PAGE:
Example: “Contractor has disclosed any interest that presents or may present a conflict of interest. Contractor will disclose any actual, apparent, or potential conflict of interest that arises throughout the term of the parties’ contractual relationship.”

Commonly called: Choice of law clause

Effect: A choice of law clause identifies where the contracting parties prefer to litigate issues arising from the contract. Usually, the party who drafts the contract chooses the applicable law. Other jurisdictional issues may become relevant in the future if litigation arises.

Example: “The laws of the State of Delaware will govern this contract.”

Commonly called: Dispute resolution clause (commonly involving arbitration and waiver of jury trial)

Effect: These clauses tell the reader whether either party has waived some type of dispute resolution option. A contracting party may want the other party to opt out of certain dispute resolution options in light of likely costs and inconveniences.

Example: “ABC corporation agrees to resolve all matters arising from this contract through arbitration.”

Commonly called: Severance clause

Effect: This clause refers to the situation where a court determines that part of the contract is illegal or unenforceable. The clause states that in this case, the validity of the remaining portions of the contract is unaffected.

Example: “If any of the provisions of this agreement contravene or are invalid under state or federal laws, this finding will not invalidate the whole agreement.”

Commonly called: Indemnification clause

Effect: This clause states that one contracting party will indemnify (reimburse) the other for failure to meet a contractual obligation or other illegal or damage-causing action.

Example: “ABC corporation shall indemnify, defend, and hold DEF corporation harmless from any and all liabilities, damages, penalties, claims and expenses (including defense and settlement costs) resulting from any breach of this agreement.”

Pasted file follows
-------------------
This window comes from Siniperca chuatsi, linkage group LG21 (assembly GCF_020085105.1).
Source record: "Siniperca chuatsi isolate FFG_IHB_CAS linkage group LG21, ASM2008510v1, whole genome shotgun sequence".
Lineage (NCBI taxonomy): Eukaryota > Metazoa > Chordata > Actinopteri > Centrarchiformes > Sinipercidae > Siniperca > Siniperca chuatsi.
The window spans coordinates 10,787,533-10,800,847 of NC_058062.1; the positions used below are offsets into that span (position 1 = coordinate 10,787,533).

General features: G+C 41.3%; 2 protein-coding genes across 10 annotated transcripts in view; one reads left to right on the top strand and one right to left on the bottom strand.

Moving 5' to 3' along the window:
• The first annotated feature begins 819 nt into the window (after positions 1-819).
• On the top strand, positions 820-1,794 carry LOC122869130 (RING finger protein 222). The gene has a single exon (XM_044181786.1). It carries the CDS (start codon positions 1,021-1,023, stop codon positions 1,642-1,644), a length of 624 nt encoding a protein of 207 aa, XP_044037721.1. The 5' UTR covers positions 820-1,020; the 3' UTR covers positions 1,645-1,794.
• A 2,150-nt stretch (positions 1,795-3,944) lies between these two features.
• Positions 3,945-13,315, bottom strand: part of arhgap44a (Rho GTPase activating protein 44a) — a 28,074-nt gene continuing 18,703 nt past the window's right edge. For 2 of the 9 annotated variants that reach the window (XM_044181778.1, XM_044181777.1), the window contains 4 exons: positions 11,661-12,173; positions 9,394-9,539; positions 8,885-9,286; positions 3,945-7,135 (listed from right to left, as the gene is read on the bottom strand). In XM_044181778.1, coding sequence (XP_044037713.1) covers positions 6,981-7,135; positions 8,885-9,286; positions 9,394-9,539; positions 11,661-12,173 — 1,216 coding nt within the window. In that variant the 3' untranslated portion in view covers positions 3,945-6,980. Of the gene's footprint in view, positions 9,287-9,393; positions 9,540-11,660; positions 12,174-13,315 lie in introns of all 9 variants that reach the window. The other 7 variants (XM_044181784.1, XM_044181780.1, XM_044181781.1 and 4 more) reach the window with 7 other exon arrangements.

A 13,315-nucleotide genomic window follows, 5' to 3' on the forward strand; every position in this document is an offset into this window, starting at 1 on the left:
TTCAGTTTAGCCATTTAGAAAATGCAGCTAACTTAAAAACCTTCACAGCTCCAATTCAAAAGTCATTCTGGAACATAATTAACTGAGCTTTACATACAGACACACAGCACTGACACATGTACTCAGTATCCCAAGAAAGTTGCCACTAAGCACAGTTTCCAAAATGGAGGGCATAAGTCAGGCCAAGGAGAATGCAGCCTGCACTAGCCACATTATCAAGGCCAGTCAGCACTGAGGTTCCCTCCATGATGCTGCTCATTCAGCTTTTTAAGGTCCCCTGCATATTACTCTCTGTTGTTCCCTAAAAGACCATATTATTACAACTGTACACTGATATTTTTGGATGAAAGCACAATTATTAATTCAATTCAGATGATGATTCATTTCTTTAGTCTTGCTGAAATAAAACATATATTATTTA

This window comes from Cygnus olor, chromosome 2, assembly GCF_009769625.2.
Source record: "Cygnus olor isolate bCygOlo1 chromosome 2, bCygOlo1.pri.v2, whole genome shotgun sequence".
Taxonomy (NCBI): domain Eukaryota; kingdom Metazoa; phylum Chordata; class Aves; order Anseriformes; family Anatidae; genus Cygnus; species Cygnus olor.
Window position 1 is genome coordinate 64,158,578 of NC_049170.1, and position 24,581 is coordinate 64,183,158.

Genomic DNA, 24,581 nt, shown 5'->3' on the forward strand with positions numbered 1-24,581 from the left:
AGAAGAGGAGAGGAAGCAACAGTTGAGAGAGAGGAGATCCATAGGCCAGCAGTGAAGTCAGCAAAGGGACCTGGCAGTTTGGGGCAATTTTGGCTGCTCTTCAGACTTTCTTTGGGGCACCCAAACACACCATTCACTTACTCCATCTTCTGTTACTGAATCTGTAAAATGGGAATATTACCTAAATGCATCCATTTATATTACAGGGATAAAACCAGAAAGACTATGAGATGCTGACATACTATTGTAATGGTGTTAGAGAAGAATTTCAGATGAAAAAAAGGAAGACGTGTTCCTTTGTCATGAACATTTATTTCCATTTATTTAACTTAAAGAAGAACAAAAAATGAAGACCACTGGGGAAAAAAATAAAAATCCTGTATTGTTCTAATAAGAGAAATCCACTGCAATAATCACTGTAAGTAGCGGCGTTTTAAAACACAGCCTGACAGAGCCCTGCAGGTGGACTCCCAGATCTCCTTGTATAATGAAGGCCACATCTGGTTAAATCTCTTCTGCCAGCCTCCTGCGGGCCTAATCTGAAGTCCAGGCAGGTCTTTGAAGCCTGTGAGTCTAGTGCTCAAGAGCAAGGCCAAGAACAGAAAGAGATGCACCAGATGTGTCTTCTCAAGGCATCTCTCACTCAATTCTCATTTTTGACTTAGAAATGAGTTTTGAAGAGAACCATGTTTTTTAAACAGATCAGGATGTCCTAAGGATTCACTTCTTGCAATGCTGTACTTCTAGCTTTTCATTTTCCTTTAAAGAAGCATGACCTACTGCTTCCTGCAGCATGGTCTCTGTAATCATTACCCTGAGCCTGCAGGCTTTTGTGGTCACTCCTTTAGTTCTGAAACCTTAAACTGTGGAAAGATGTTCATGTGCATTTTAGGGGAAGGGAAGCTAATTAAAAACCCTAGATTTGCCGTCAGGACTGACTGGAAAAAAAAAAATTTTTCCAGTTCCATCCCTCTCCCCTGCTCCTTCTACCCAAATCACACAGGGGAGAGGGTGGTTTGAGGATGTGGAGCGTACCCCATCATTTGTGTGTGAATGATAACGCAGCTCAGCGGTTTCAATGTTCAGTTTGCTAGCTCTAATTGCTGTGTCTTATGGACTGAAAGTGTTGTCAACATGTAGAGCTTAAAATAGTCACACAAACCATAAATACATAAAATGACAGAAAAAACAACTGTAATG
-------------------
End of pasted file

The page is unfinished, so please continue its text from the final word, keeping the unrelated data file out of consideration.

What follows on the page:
Conclusion

This article clarifies some of the most common clauses found in the standard terms and conditions section of a contract drafted by a U.S. lawyer. While the explanations and examples of the clauses are generally consistent across a wide variety of U.S. contracts, these clauses vary depending on the U.S. jurisdiction in which the drafting lawyer is licensed or the interests of the party drafting the clause. As a result, international lawyers should carefully read and assess the standard terms and conditions of the contracts that guide their clients’ contractual obligations. Even if U.S. law does not govern the contract at issue, understanding and recognizing common U.S. contract clauses will allow international lawyers to better help clients to perform on contracts in a way that does not offend U.S. cultural notions of compliance and fairness.

In understanding contractual clauses common to any particular legal system, both international lawyers and clients will be more prepared to fulfill contractual obligations and maintain healthy international business interests and relations.

Melanie Glover & Marina Bugallal